Just some of the remarkable musicians who have performed at Legends over the years includes Koko Tayler, Johnny Winter, Willie Dixon, Otis Rush, Dr. John, Albert Collins, Junior Wells and B.B. King in addition to rockers like Slash, Eric Clapton, Gregg Allman, The Rolling Stones, ZZ Top and David Bowie.
Buddy Guy typically takes the stage at his club each January for a multiple show residency to the delight of blues fans that travel to Legends from locations around the world. Some blues fans will even camp out for the night to be sure they nab a seat in the front row. Utilize the convenience of our Parking Chicago facility to experience an unforgettable night of music!
Are you planning to visit the Windy City and stay in a hotel? Our Parking Chicago facility is an easy walk to fine hotels on Michigan Avenue including the Essex Inn, the Chicago Hilton and the Renaissance Blackstone.
The Chicago Hilton has quite an interesting history. It was built during the 1920s, an era that brings to mind Art Deco, dancing flappers and terrestrial radio as a main source of media and entertainment.
Created in the architectural style of the Beaux-Arts, the hotel opened in 1927, although it was first known as the Stevens Hotel. To this day, it continues to carry out the vision of its initial founder and namesake. This bold vision was to establish a hotel that was practically self-sufficient, able to provide the most accommodating facilities for conventions and conferences as a main destination. That dream lives on today, as the Hilton Chicago maintains its traditional integrity while also offering the conveniences and amenities that contemporary travelers expect.
The Grand Ballroom in the Hilton still contains its initial structure from the 1920s. There are no pillars in the ballroom, for instance, which is an example of that era’s architectural practices. The ballroom also still features its original French-made crystal chandeliers.
The inaugural gala held in the Grand Ballroom was in 1927 for the Motion Picture Association, which drew attendance from many film stars of the day. In 1942, the ballroom was the site of a different kind of even when it served as a mess hall for the armed forces. The chandeliers were taken out and later returned when the space was transformed back into a ballroom. However, the center crystal chandelier was misplaced and was even rumored to have found its way to the White House.
The hotel’s Grand Ballroom has served as host to many celebrities, American presidents and foreign dignitaries over the years. In 2011, for example, a welcome dinner was held in the ballroom for President Hu Jintao of China.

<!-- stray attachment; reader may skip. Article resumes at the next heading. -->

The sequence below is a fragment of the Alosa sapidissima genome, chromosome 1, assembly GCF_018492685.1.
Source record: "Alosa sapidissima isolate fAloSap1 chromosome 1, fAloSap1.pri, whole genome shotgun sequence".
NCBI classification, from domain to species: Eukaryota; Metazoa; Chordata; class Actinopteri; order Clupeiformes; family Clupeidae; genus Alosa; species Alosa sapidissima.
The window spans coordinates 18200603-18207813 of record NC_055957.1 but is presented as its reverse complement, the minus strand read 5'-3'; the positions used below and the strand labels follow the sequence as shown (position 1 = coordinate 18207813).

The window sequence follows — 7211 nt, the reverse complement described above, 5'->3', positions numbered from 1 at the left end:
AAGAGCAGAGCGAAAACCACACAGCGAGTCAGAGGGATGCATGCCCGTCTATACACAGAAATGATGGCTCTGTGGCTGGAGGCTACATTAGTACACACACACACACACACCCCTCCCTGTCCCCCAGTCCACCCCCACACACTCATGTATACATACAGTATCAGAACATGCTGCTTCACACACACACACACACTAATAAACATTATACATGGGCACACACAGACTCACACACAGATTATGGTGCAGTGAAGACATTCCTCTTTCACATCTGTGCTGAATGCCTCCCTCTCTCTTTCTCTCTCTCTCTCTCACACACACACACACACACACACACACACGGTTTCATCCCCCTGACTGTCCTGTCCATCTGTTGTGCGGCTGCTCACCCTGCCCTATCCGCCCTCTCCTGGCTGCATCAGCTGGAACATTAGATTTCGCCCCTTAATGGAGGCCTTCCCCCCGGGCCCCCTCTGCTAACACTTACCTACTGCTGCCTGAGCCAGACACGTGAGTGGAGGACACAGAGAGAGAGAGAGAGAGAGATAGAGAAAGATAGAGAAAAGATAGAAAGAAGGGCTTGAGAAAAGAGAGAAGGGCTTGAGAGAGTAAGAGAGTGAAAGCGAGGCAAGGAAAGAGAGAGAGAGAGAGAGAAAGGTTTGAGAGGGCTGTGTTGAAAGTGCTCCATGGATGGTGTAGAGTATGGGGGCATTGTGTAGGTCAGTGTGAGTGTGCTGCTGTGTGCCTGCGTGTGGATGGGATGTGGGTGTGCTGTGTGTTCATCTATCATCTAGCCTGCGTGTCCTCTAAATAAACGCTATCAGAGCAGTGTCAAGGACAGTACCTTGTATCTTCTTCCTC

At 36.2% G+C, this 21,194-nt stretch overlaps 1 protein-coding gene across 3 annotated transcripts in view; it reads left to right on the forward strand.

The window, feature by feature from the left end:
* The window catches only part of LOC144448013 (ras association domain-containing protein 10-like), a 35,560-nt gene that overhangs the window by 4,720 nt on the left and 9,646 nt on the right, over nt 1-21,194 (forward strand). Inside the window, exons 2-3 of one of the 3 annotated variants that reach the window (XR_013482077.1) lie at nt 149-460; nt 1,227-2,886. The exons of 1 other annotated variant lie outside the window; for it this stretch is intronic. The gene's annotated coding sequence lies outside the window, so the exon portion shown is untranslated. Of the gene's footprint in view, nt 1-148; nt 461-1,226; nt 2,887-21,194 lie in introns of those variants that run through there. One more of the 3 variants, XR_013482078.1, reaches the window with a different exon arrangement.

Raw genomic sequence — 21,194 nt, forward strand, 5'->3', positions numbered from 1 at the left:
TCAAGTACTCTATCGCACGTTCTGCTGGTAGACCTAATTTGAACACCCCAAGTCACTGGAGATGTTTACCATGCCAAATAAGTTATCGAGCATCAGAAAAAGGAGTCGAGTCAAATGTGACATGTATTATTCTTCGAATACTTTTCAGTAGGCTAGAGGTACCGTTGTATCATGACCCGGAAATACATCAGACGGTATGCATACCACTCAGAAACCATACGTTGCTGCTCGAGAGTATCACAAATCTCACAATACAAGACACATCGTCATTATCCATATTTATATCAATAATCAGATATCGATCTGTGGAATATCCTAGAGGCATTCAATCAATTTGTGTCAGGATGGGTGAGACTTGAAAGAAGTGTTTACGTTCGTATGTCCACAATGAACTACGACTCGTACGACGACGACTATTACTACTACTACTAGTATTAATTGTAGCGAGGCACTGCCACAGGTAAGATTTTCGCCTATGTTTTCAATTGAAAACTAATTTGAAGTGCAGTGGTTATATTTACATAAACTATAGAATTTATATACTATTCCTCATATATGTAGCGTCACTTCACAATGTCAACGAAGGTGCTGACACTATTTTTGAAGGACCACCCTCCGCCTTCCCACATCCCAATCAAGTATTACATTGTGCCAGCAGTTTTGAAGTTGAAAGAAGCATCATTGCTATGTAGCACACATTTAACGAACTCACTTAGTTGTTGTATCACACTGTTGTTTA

The Hilton’s Normandie Lounge displays parts from the S.S. Normandie, which was a French cruise liner repurposed for usage by the U.S. during the Second World War. It was eventually renamed as the USS Lafayette. Some of the vessel’s original components are incorporated as part of the lounge, such as the chairs, sections of the bar and some parts of the woodwork.
In 1984, the Hilton’s Rooftop Ballroom was renovated into the spacious Conrad Hilton Suite, which is among the biggest suites in the region. At a cost of about $1.6 million, the 5,000-square-foot space occupies two floors of the hotel. It presents a view of Lake Michigan and Grant Park and features a grand salon, dining space for 14 people, a library with a bar and pool table, a kitchen, three bedrooms, a private helipad and a roomy balcony.
Famous guests who have stayed there include Prime Minister Margaret Thatcher, King Carl Gustav of Sweden and actor John Travolta. It has also served as a location for film productions such as Home Alone 2 and ER. The suite received $1.8 million in renovations in 2013.
The 7th Street Garage is Your Source for Convenient Parking Chicago
Our Parking Chicago facility is also close to another historic hotel: the Renaissance Blackstone. Developed in 1910, the hotel is named for businessman Timothy Blackstone, who served as president of the Chicago and Alton Railroad and also as the president of the city’s famed Union Stock Yard. In addition, Blackstone served a term as mayor of the city of La Salle, Illinois. He constructed his mansion upon the site where Tracy and John Drake later built the hotel.
Ever since opening its elegant doors, The Blackstone Hotel has been host the many U.S. presidents. In fact, it was at the historic Blackstone that President Harry Truman presented his staff with a private piano rendition of the “Missouri Waltz.” Dwight D. Eisenhower viewed his nomination for the presidency in 1952 on TV at the Blackstone. And John F. Kennedy dined on Boston Clam Chowder at the hotel before departing Parking Chicago for Washington in response to the Cuban Missile Crisis.
International leaders have also stayed at the Blackstone, such as the president of Poland and the German chancellor. The Blackstone also was a Parking Chicago frequent hotspot for sighting celebrities like Rudolph Valentino, Marilyn Monroe, Lena Horne, Louis Armstrong and Nat King Cole.
Parking Chicago – 7th Street Garage – 710 South Wabash Avenue – 722 South Wabash Avenue – 90 East Balbo Street – Call 312-427-4044